Prosthetic resurfacing of engaging posterior capitellar defects in recurrent posterolateral rotatory instability of the elbow

Dani Rotman, Jorge Rojas Lievano, Shawn W. O’Driscoll*

*Corresponding author for this work

Research output: Contribution to journalArticlepeer-review

1 Scopus citations


Background: Posterolateral rotatory instability (PLRI) is a common mechanism of recurrent elbow instability. While the essential lesion is a deficiency in the lateral ulnar collateral ligament (LUCL), there are often associated concomitant bony lesions, such as an Osborne-Cot-terill lesions (posterior capitellar fractures) and marginal radial head fractures, that compromise stability. Currently, there is no standard treatment for posterior capitellar deficiency associated with recurrent PLRI. Methods: We conducted a retrospective review of five patients with recurrent PLRI of the elbow associated with a posterior capitellar im-paction fracture engaging with the radial head during normal range of motion. The patients were treated surgically with LUCL reconstruction or repair and off-label reconstruction of the capitellar joint surface using a small metal prosthesis designed for metatarsal head resurfacing (HemiCAP toe classic). Results: Five patients (three adolescent males, two adult females) were treated between 2007 and 2018. At a median follow-up of 5 years, all patients had complete relief of their symptomatic instability. No patients had pain at rest, but two patients had mild pain (visual analog scale 1–3) during physical activity. Three patients rated their elbow as normal, one as almost normal, and one as greatly improved. On short-term radiographic follow-up there were no signs of implant loosening. None of the patients needed reoperation. Conclusions: Recurrent PLRI of the elbow associated with an engaging posterior capitellar lesion can be treated successfully by LUCL reconstruction and repair and filling of the capitellar defect with a metal prosthesis. This treatment option has excellent clinical results in the short-medium term. Level of evidence: IV.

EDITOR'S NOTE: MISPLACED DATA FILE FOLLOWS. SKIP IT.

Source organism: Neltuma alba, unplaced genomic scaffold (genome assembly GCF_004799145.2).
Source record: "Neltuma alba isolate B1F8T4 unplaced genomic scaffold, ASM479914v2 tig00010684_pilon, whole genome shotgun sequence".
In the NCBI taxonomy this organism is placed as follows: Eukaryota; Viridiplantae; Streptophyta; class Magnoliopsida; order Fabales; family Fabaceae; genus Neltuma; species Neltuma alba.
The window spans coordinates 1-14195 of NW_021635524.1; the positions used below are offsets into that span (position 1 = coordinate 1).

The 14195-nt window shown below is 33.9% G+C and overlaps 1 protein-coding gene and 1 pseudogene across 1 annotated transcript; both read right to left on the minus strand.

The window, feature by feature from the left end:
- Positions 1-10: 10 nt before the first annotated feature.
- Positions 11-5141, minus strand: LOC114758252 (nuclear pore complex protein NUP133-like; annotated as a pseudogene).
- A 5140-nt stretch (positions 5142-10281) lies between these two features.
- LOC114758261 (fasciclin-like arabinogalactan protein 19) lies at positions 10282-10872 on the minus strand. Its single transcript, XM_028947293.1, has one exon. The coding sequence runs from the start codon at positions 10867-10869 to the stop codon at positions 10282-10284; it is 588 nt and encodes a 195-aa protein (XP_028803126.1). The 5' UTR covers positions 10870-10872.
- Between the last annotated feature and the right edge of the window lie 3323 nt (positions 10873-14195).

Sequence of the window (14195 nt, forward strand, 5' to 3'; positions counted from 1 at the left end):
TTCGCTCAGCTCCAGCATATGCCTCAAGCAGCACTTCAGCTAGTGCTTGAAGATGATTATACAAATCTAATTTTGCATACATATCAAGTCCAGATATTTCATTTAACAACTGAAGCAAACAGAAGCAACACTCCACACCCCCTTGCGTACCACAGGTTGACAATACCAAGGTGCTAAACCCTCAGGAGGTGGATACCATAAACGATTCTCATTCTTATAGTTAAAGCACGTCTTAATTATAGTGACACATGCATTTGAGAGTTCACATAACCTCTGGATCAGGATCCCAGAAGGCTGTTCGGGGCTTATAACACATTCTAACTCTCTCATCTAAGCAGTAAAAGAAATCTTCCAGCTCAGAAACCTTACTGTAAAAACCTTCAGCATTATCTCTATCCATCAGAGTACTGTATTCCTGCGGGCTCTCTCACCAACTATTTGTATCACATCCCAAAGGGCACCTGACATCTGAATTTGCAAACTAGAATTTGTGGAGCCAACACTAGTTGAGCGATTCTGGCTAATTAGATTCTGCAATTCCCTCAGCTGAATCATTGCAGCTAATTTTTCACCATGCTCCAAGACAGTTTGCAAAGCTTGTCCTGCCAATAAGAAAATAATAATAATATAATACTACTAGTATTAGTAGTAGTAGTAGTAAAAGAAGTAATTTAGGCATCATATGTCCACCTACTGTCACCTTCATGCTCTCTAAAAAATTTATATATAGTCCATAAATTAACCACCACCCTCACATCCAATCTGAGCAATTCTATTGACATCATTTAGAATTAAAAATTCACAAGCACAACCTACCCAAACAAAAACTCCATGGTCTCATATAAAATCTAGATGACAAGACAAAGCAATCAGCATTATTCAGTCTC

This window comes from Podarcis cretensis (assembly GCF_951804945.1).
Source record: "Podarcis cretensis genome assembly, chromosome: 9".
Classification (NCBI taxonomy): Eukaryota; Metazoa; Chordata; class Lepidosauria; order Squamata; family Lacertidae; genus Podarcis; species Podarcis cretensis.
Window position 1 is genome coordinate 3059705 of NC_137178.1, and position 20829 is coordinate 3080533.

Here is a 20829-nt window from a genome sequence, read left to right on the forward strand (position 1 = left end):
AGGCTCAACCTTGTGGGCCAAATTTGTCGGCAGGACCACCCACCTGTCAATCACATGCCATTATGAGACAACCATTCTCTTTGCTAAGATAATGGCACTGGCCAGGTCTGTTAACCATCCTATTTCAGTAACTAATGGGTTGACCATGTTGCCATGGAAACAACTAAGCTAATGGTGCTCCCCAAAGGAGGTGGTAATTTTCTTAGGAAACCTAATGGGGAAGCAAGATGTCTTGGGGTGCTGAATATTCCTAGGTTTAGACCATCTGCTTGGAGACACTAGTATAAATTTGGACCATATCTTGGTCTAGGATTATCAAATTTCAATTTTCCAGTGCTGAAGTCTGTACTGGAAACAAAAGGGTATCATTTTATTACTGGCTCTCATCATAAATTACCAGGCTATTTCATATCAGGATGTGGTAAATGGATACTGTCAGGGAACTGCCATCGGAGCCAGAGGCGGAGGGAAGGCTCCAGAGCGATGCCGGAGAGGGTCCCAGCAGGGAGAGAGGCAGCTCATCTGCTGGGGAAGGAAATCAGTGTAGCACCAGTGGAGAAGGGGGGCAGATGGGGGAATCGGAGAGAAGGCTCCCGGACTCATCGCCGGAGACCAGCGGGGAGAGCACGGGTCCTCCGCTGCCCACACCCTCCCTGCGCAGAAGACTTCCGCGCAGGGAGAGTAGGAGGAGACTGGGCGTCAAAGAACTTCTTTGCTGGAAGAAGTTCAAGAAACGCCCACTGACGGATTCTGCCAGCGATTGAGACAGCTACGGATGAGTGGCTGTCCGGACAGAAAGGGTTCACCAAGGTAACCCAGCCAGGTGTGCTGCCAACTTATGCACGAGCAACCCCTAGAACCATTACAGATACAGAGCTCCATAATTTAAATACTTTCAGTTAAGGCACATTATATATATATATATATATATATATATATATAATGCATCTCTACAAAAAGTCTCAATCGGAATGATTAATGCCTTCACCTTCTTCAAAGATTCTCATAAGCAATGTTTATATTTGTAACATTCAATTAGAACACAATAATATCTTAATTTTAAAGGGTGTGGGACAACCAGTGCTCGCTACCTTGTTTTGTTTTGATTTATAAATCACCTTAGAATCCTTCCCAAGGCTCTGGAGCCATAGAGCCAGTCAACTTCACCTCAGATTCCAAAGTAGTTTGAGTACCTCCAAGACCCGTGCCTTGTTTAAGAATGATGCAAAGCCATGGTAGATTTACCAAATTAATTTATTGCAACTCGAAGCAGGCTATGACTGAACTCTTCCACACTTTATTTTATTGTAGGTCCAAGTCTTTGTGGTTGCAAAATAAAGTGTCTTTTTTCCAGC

Original languageEnglish
Pages (from-to)287-295
Number of pages9
JournalClinics in Shoulder and Elbow
Issue number3
StatePublished - 1 Sep 2023


  • Capitellum
  • Elbow instability
  • Osborne-Cotterill
  • Recurrent posterolateral rotatory instability
  • Resurfacing


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